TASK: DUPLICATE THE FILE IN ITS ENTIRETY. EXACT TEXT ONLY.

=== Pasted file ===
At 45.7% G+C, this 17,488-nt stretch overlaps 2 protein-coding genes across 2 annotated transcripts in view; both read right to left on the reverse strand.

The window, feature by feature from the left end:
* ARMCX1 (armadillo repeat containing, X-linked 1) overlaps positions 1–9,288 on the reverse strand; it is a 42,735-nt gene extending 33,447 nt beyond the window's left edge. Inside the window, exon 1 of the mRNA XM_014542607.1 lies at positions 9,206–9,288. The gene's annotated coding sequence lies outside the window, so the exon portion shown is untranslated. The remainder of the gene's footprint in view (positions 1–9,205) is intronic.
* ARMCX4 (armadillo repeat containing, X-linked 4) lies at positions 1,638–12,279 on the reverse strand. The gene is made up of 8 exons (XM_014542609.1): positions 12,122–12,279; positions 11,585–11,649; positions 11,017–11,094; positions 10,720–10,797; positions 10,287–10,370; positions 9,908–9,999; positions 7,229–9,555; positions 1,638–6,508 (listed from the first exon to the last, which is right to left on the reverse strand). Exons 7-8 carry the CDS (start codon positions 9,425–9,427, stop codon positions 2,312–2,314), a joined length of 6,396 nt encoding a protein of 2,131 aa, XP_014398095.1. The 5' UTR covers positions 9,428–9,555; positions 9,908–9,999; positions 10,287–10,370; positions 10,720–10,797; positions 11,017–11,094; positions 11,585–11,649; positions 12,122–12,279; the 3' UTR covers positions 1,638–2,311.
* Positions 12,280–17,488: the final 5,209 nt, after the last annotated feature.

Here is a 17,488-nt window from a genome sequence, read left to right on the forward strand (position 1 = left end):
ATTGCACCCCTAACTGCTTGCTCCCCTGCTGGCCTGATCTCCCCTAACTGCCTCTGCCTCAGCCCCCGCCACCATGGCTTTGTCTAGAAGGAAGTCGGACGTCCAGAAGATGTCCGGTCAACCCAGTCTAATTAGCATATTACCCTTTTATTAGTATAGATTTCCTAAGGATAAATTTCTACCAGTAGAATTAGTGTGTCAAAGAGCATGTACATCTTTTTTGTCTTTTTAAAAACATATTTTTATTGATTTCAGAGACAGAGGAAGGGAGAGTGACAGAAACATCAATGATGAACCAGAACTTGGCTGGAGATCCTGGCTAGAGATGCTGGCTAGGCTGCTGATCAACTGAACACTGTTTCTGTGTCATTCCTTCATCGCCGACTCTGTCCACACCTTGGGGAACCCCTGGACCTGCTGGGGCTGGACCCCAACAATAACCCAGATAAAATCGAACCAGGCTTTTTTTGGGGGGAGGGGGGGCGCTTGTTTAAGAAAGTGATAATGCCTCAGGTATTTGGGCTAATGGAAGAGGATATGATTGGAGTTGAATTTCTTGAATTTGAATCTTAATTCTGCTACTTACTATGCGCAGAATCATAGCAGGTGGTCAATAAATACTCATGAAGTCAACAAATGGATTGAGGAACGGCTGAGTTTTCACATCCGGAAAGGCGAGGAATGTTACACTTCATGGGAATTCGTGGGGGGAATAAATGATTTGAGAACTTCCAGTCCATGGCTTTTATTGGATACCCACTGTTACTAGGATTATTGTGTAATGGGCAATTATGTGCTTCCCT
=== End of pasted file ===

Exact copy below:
At 45.7% G+C, this 17,488-nt stretch overlaps 2 protein-coding genes across 2 annotated transcripts in view; both read right to left on the reverse strand.

The window, feature by feature from the left end:
* ARMCX1 (armadillo repeat containing, X-linked 1) overlaps positions 1–9,288 on the reverse strand; it is a 42,735-nt gene extending 33,447 nt beyond the window's left edge. Inside the window, exon 1 of the mRNA XM_014542607.1 lies at positions 9,206–9,288. The gene's annotated coding sequence lies outside the window, so the exon portion shown is untranslated. The remainder of the gene's footprint in view (positions 1–9,205) is intronic.
* ARMCX4 (armadillo repeat containing, X-linked 4) lies at positions 1,638–12,279 on the reverse strand. The gene is made up of 8 exons (XM_014542609.1): positions 12,122–12,279; positions 11,585–11,649; positions 11,017–11,094; positions 10,720–10,797; positions 10,287–10,370; positions 9,908–9,999; positions 7,229–9,555; positions 1,638–6,508 (listed from the first exon to the last, which is right to left on the reverse strand). Exons 7-8 carry the CDS (start codon positions 9,425–9,427, stop codon positions 2,312–2,314), a joined length of 6,396 nt encoding a protein of 2,131 aa, XP_014398095.1. The 5' UTR covers positions 9,428–9,555; positions 9,908–9,999; positions 10,287–10,370; positions 10,720–10,797; positions 11,017–11,094; positions 11,585–11,649; positions 12,122–12,279; the 3' UTR covers positions 1,638–2,311.
* Positions 12,280–17,488: the final 5,209 nt, after the last annotated feature.

Here is a 17,488-nt window from a genome sequence, read left to right on the forward strand (position 1 = left end):
ATTGCACCCCTAACTGCTTGCTCCCCTGCTGGCCTGATCTCCCCTAACTGCCTCTGCCTCAGCCCCCGCCACCATGGCTTTGTCTAGAAGGAAGTCGGACGTCCAGAAGATGTCCGGTCAACCCAGTCTAATTAGCATATTACCCTTTTATTAGTATAGATTTCCTAAGGATAAATTTCTACCAGTAGAATTAGTGTGTCAAAGAGCATGTACATCTTTTTTGTCTTTTTAAAAACATATTTTTATTGATTTCAGAGACAGAGGAAGGGAGAGTGACAGAAACATCAATGATGAACCAGAACTTGGCTGGAGATCCTGGCTAGAGATGCTGGCTAGGCTGCTGATCAACTGAACACTGTTTCTGTGTCATTCCTTCATCGCCGACTCTGTCCACACCTTGGGGAACCCCTGGACCTGCTGGGGCTGGACCCCAACAATAACCCAGATAAAATCGAACCAGGCTTTTTTTGGGGGGAGGGGGGGCGCTTGTTTAAGAAAGTGATAATGCCTCAGGTATTTGGGCTAATGGAAGAGGATATGATTGGAGTTGAATTTCTTGAATTTGAATCTTAATTCTGCTACTTACTATGCGCAGAATCATAGCAGGTGGTCAATAAATACTCATGAAGTCAACAAATGGATTGAGGAACGGCTGAGTTTTCACATCCGGAAAGGCGAGGAATGTTACACTTCATGGGAATTCGTGGGGGGAATAAATGATTTGAGAACTTCCAGTCCATGGCTTTTATTGGATACCCACTGTTACTAGGATTATTGTGTAATGGGCAATTATGTGCTTCCCT